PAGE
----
A team of researchers working in Denisova Cave located in the Altai Krai region of Russia have conducted “the most comprehensive study yet of ancient DNA extracted from sediment at any single site in the world,” as they explained an article published on The Conversation website.
The scientists were able to extract mitochondrial DNA from over 700 samples and to “anchor” them to “a timeline for Denisova Cave, generating a detailed picture of which humans and animals were present at this famous site at various times in the past.”
"The analysis of sediment DNA provides a wonderful opportunity to combine the dates that we previously determined for the deposits in Denisova Cave with molecular evidence for the presence of people and fauna," Richard "Bert" Roberts from the University of Wollongong said as quoted by EurekAlert.
Elena Zavala of the Max Planck Institute for Evolutionary Anthropology, lead author of the study, has revealed that they "detected the DNA of Denisovans, Neandertals or ancient modern humans in 175 of the samples."
The researchers established that the earliest hominin DNA belonged to Denisovans – a long-extinct form of archaic human "thought to have occupied large parts of central and eastern Asia" – who are supposedly made the oldest stone tools discovered at the site, between 250,000 and 170,000 years ago.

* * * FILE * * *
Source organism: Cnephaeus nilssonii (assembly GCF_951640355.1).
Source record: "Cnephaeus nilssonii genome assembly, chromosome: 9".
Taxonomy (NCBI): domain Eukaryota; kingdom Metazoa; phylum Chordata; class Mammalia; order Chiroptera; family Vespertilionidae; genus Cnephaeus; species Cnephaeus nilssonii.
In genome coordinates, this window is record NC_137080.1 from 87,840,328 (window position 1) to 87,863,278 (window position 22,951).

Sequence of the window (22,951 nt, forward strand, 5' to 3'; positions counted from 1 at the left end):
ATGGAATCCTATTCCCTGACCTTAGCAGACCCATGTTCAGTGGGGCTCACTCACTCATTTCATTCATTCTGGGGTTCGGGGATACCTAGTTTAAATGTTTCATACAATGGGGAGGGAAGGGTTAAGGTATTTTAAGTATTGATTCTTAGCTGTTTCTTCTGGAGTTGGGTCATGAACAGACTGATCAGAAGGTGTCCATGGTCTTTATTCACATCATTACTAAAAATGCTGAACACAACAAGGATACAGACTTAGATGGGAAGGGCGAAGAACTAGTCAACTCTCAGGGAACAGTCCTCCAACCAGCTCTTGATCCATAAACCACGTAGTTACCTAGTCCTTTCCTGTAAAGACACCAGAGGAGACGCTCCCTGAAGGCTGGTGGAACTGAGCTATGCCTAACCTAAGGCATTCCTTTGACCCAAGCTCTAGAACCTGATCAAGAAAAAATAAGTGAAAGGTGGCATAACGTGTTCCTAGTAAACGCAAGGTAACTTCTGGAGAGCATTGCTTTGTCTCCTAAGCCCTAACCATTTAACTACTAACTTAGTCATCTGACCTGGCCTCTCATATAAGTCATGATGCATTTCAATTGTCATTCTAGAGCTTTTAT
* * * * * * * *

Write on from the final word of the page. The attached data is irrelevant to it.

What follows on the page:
Around the end of that time, the Neanderthals arrived at the site, and both they frequented the site along with the Denisovans, though no DNA related to the latter group was found in the sediment dating between 130,000 and 100,000 years ago.
The modern human mitochondrial DNA only makes its first appearance “in the layers containing Initial Upper Palaeolithic tools and other objects,” as EurekAlert puts it, with said layers appearing more diverse than the previous ones.
"This provides not only the first evidence of ancient modern humans at the site, but also suggests that they may have brought new technology into the region with them," Zavala said.
Matthias Meyer, also from the Max Planck Institute for Evolutionary Anthropology and senior author on the study, remarked that "being able to generate such dense genetic data from an archaeological site is like a dream come true," adding that "these are just the beginnings."
"There is so much information hidden in sediments – it will keep us and many other geneticists busy for a lifetime," he remarked.